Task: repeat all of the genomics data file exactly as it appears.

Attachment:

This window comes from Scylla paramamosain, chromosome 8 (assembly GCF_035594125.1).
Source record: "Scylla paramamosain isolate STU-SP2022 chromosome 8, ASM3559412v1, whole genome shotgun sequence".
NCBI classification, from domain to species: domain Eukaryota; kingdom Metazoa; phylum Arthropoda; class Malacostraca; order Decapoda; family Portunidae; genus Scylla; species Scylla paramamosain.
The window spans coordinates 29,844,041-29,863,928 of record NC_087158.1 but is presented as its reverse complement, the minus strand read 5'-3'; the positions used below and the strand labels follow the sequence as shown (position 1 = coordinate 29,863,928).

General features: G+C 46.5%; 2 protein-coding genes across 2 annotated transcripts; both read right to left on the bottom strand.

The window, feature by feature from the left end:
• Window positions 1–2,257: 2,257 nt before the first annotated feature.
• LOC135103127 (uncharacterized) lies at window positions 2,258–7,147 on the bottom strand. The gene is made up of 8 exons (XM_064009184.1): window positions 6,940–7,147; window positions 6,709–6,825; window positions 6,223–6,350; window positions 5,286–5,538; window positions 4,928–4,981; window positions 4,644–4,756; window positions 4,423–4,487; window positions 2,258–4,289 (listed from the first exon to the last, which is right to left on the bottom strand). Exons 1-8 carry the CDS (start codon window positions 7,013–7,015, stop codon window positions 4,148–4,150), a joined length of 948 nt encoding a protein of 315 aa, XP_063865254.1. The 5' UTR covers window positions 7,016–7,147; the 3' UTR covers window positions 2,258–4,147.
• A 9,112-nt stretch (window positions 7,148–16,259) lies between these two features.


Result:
This window comes from Scylla paramamosain, chromosome 8 (assembly GCF_035594125.1).
Source record: "Scylla paramamosain isolate STU-SP2022 chromosome 8, ASM3559412v1, whole genome shotgun sequence".
NCBI classification, from domain to species: domain Eukaryota; kingdom Metazoa; phylum Arthropoda; class Malacostraca; order Decapoda; family Portunidae; genus Scylla; species Scylla paramamosain.
The window spans coordinates 29,844,041-29,863,928 of record NC_087158.1 but is presented as its reverse complement, the minus strand read 5'-3'; the positions used below and the strand labels follow the sequence as shown (position 1 = coordinate 29,863,928).

General features: G+C 46.5%; 2 protein-coding genes across 2 annotated transcripts; both read right to left on the bottom strand.

The window, feature by feature from the left end:
• Window positions 1–2,257: 2,257 nt before the first annotated feature.
• LOC135103127 (uncharacterized) lies at window positions 2,258–7,147 on the bottom strand. The gene is made up of 8 exons (XM_064009184.1): window positions 6,940–7,147; window positions 6,709–6,825; window positions 6,223–6,350; window positions 5,286–5,538; window positions 4,928–4,981; window positions 4,644–4,756; window positions 4,423–4,487; window positions 2,258–4,289 (listed from the first exon to the last, which is right to left on the bottom strand). Exons 1-8 carry the CDS (start codon window positions 7,013–7,015, stop codon window positions 4,148–4,150), a joined length of 948 nt encoding a protein of 315 aa, XP_063865254.1. The 5' UTR covers window positions 7,016–7,147; the 3' UTR covers window positions 2,258–4,147.
• A 9,112-nt stretch (window positions 7,148–16,259) lies between these two features.